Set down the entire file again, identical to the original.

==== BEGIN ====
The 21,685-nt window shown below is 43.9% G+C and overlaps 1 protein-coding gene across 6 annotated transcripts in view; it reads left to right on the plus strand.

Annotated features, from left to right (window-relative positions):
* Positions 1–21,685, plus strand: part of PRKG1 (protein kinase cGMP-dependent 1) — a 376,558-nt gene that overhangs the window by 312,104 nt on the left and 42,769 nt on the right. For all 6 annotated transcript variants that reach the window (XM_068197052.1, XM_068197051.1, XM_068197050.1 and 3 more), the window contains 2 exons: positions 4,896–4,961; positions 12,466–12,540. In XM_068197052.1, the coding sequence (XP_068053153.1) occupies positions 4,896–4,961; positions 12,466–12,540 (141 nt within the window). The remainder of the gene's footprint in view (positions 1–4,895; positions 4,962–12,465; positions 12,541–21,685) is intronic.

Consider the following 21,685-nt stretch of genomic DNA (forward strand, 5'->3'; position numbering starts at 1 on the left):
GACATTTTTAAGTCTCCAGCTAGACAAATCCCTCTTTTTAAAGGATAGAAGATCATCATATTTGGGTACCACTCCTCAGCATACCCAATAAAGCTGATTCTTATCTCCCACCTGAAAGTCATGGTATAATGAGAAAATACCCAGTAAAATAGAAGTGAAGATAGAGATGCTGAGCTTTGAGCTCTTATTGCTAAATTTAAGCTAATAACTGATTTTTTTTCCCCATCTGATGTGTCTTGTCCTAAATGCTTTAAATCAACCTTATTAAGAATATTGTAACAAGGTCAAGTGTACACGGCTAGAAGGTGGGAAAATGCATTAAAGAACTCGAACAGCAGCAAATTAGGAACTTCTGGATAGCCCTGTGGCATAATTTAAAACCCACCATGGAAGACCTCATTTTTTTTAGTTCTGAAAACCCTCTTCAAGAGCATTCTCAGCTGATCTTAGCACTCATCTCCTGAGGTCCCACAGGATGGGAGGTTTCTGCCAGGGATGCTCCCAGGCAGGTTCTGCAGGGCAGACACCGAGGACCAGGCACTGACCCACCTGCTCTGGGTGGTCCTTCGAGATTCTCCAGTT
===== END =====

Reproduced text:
The 21,685-nt window shown below is 43.9% G+C and overlaps 1 protein-coding gene across 6 annotated transcripts in view; it reads left to right on the plus strand.

Annotated features, from left to right (window-relative positions):
* Positions 1–21,685, plus strand: part of PRKG1 (protein kinase cGMP-dependent 1) — a 376,558-nt gene that overhangs the window by 312,104 nt on the left and 42,769 nt on the right. For all 6 annotated transcript variants that reach the window (XM_068197052.1, XM_068197051.1, XM_068197050.1 and 3 more), the window contains 2 exons: positions 4,896–4,961; positions 12,466–12,540. In XM_068197052.1, the coding sequence (XP_068053153.1) occupies positions 4,896–4,961; positions 12,466–12,540 (141 nt within the window). The remainder of the gene's footprint in view (positions 1–4,895; positions 4,962–12,465; positions 12,541–21,685) is intronic.

Consider the following 21,685-nt stretch of genomic DNA (forward strand, 5'->3'; position numbering starts at 1 on the left):
GACATTTTTAAGTCTCCAGCTAGACAAATCCCTCTTTTTAAAGGATAGAAGATCATCATATTTGGGTACCACTCCTCAGCATACCCAATAAAGCTGATTCTTATCTCCCACCTGAAAGTCATGGTATAATGAGAAAATACCCAGTAAAATAGAAGTGAAGATAGAGATGCTGAGCTTTGAGCTCTTATTGCTAAATTTAAGCTAATAACTGATTTTTTTTCCCCATCTGATGTGTCTTGTCCTAAATGCTTTAAATCAACCTTATTAAGAATATTGTAACAAGGTCAAGTGTACACGGCTAGAAGGTGGGAAAATGCATTAAAGAACTCGAACAGCAGCAAATTAGGAACTTCTGGATAGCCCTGTGGCATAATTTAAAACCCACCATGGAAGACCTCATTTTTTTTAGTTCTGAAAACCCTCTTCAAGAGCATTCTCAGCTGATCTTAGCACTCATCTCCTGAGGTCCCACAGGATGGGAGGTTTCTGCCAGGGATGCTCCCAGGCAGGTTCTGCAGGGCAGACACCGAGGACCAGGCACTGACCCACCTGCTCTGGGTGGTCCTTCGAGATTCTCCAGTT